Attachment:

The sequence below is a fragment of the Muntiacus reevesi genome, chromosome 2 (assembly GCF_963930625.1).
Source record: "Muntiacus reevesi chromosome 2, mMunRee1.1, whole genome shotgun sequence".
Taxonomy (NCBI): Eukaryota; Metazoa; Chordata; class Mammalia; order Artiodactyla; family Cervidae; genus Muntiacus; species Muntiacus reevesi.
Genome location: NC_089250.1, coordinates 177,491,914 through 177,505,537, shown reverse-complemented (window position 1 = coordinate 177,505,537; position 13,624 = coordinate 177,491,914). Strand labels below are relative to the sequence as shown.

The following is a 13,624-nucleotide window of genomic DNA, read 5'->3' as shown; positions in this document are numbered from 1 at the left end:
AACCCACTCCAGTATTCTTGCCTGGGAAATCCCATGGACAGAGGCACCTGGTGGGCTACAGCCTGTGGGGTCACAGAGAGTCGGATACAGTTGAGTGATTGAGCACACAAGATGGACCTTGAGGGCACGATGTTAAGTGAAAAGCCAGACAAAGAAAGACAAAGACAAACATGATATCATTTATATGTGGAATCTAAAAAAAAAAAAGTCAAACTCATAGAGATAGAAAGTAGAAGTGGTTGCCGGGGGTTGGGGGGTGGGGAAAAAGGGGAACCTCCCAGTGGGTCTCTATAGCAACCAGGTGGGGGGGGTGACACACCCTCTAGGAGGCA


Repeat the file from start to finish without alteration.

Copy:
The sequence below is a fragment of the Muntiacus reevesi genome, chromosome 2 (assembly GCF_963930625.1).
Source record: "Muntiacus reevesi chromosome 2, mMunRee1.1, whole genome shotgun sequence".
Taxonomy (NCBI): Eukaryota; Metazoa; Chordata; class Mammalia; order Artiodactyla; family Cervidae; genus Muntiacus; species Muntiacus reevesi.
Genome location: NC_089250.1, coordinates 177,491,914 through 177,505,537, shown reverse-complemented (window position 1 = coordinate 177,505,537; position 13,624 = coordinate 177,491,914). Strand labels below are relative to the sequence as shown.

The following is a 13,624-nucleotide window of genomic DNA, read 5'->3' as shown; positions in this document are numbered from 1 at the left end:
AACCCACTCCAGTATTCTTGCCTGGGAAATCCCATGGACAGAGGCACCTGGTGGGCTACAGCCTGTGGGGTCACAGAGAGTCGGATACAGTTGAGTGATTGAGCACACAAGATGGACCTTGAGGGCACGATGTTAAGTGAAAAGCCAGACAAAGAAAGACAAAGACAAACATGATATCATTTATATGTGGAATCTAAAAAAAAAAAAGTCAAACTCATAGAGATAGAAAGTAGAAGTGGTTGCCGGGGGTTGGGGGGTGGGGAAAAAGGGGAACCTCCCAGTGGGTCTCTATAGCAACCAGGTGGGGGGGGTGACACACCCTCTAGGAGGCA